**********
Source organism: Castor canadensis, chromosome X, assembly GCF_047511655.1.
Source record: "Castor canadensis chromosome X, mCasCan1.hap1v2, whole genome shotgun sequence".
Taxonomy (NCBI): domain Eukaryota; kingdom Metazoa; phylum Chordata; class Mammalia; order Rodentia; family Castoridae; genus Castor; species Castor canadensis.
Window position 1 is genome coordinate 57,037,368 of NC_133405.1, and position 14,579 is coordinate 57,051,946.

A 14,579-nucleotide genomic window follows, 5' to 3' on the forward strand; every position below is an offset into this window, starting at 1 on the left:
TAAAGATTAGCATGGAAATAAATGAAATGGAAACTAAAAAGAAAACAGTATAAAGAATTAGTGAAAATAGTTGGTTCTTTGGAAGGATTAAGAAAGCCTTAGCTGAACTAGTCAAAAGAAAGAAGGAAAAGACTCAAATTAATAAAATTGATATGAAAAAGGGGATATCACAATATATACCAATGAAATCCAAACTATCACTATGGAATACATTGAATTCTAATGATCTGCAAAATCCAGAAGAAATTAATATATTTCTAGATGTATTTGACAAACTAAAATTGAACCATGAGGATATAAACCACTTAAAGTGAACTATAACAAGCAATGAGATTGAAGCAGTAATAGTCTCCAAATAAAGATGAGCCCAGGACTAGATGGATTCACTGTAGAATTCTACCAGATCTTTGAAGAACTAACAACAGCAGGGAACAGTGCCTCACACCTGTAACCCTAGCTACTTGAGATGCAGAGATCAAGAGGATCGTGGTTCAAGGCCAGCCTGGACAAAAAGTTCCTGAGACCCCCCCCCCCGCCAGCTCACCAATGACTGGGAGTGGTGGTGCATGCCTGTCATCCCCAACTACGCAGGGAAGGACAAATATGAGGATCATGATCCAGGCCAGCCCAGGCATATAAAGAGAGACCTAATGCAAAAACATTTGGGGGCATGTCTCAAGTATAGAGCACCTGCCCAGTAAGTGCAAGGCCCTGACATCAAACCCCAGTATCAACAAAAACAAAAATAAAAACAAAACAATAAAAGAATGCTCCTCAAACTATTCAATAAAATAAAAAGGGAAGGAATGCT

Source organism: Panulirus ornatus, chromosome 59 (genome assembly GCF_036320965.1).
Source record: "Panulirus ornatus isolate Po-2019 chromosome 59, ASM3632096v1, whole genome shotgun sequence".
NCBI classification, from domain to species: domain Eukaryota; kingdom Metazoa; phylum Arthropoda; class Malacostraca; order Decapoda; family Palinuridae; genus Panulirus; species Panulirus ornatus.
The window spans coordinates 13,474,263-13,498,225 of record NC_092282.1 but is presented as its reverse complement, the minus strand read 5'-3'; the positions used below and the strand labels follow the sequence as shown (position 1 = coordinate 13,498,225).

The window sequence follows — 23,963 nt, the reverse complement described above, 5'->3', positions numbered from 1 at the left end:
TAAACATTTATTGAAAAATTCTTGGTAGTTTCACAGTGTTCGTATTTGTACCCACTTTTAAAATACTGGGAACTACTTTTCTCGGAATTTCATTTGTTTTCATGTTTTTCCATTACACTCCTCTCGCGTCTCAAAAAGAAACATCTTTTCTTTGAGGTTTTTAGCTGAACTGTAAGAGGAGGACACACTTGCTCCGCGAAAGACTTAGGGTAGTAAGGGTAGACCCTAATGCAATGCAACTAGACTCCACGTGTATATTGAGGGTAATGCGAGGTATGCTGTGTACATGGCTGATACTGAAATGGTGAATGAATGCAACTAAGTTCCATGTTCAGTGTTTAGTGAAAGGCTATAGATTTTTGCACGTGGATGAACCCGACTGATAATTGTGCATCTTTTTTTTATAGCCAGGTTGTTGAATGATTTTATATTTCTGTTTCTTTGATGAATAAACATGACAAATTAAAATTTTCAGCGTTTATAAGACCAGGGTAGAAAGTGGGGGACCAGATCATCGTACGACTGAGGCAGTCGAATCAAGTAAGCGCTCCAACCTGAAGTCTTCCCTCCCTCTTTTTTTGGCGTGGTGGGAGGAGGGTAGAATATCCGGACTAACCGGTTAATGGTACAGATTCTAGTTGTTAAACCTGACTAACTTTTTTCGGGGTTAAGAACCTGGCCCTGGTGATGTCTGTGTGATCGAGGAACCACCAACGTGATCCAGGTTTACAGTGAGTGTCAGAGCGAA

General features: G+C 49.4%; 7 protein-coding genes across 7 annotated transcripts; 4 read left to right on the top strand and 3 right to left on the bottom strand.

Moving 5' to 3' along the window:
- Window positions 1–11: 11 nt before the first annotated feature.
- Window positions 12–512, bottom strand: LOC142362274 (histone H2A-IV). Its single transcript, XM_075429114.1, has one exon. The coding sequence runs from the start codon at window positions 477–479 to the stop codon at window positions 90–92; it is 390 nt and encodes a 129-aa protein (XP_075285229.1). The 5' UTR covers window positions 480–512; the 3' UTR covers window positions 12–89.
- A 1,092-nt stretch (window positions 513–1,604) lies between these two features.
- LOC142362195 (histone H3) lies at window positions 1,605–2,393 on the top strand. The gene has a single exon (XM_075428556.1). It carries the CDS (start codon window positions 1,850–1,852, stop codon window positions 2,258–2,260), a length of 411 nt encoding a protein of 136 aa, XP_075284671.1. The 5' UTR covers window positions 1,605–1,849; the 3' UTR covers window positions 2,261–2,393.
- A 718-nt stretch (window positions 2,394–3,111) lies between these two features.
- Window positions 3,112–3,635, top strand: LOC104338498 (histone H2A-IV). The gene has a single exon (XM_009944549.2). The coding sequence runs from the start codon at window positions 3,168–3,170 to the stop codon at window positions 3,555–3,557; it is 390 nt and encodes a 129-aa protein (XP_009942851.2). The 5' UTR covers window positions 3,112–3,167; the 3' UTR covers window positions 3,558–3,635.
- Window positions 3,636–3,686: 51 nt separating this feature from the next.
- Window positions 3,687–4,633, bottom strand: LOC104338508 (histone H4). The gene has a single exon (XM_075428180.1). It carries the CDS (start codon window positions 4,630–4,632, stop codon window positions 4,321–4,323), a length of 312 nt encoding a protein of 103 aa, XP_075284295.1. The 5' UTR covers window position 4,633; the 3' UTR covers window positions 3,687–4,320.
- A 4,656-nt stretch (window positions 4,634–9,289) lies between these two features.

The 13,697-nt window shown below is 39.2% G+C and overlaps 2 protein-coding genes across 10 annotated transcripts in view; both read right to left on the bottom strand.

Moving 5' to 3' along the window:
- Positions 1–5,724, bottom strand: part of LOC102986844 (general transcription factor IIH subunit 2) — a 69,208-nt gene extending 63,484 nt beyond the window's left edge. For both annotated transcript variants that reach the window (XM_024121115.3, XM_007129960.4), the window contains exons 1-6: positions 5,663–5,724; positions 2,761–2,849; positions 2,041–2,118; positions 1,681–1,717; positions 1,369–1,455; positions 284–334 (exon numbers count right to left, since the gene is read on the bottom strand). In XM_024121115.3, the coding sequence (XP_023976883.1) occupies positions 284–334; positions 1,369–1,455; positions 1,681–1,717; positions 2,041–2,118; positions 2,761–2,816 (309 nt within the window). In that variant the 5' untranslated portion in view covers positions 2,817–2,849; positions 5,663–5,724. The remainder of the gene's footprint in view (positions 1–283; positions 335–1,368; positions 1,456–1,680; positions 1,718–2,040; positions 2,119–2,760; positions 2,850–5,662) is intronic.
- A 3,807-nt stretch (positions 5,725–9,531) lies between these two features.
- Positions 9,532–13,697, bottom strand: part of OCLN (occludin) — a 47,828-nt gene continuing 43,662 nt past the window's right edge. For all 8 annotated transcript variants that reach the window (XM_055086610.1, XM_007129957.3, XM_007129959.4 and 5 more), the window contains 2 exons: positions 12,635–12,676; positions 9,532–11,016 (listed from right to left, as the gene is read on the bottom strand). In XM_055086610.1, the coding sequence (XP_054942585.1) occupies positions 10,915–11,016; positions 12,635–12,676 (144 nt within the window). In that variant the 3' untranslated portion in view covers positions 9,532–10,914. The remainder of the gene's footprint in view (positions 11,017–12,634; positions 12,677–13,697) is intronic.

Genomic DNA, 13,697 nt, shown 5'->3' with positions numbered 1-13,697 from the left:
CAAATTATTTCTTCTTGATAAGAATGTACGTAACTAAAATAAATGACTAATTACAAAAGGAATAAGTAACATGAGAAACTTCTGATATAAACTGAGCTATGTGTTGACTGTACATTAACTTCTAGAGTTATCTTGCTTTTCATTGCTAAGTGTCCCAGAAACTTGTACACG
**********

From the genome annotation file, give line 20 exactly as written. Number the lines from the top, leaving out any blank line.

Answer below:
- Window positions 3,112–3,635, top strand: LOC104338498 (histone H2A-IV). The gene has a single exon (XM_009944549.2). The coding sequence runs from the start codon at window positions 3,168–3,170 to the stop codon at window positions 3,555–3,557; it is 390 nt and encodes a 129-aa protein (XP_009942851.2). The 5' UTR covers window positions 3,112–3,167; the 3' UTR covers window positions 3,558–3,635.